GAINESVILLE, Fla. — After months of uncertainty and unanswered questions, the Antonio Callaway saga produced a new development on Tuesday.
It was revealed that Florida had modified the interim suspension of the Gators’ star wide receiver, according to a press release from his attorney, Huntley Johnson. Callaway can now attend classes on campus and use the athletic facilities, neither of which he’s been able to do since Jan. 27, when the school suspended him for a student code of conduct violation.
UF coach Jim McElwain said last week the situation was “being handled.” The investigation into Callaway’s violation is still ongoing, so the alteration to his suspension does not mean he’s back on the team and cleared to play this season.
However, Callaway is now allowed to work out with UF players and athletic trainers at a critical time in the offseason, especially for someone who was forced to miss all of spring football.
The absence not only kept Callaway from improving his game, but it also leaves him out of football shape. Playing pitch-and-catch on your own time just doesn’t have the same affect as putting on pads and practicing weekly in the March heat.
Florida recently began its offseason strength and conditioning program, which will help get the players physically prepared for the fall. Callaway is now able to participate in those grueling workouts, and he probably needs them in the worst way.
By being on campus, Callaway can also take part in the player-run practices with the team. He missed the opportunity to catch passes and develop any chemistry with Florida’s new quarterbacks this spring, so the throwing sessions this summer will help make up for lost time.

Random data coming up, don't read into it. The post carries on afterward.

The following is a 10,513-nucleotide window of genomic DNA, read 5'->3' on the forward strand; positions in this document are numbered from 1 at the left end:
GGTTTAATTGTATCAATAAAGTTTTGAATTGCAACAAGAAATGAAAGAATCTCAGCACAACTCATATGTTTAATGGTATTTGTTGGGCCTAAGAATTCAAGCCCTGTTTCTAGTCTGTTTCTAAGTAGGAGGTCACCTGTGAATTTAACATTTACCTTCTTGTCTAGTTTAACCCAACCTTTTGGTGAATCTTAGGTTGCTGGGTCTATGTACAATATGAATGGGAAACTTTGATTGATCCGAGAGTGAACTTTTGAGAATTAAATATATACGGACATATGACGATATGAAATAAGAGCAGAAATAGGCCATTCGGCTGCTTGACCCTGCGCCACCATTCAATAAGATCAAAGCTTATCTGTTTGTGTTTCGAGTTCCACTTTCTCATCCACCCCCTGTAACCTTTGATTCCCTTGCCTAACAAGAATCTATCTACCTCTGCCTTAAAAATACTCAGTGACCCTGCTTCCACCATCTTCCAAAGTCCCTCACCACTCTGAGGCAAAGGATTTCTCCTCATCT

If and when Callaway is able to rejoin the team, whether that’s before or during fall training camp, he would already have some his timing and rhythm established with the quarterbacks.
Johnson said Tuesday he’s working with the university on a resolution in the case. He called for Callaway’s reinstatement in March.
“There is no good reason why this investigation has not been closed,” Johnson wrote in his first press release regarding Callaway. “This allegation has no merit.”
Student privacy protocols with code of conduct prevents Johnson, McElwain and the university from commenting on the nature of the allegation. Based on the modification to his interim suspension, the investigation appears to be getting closer toward a final ruling.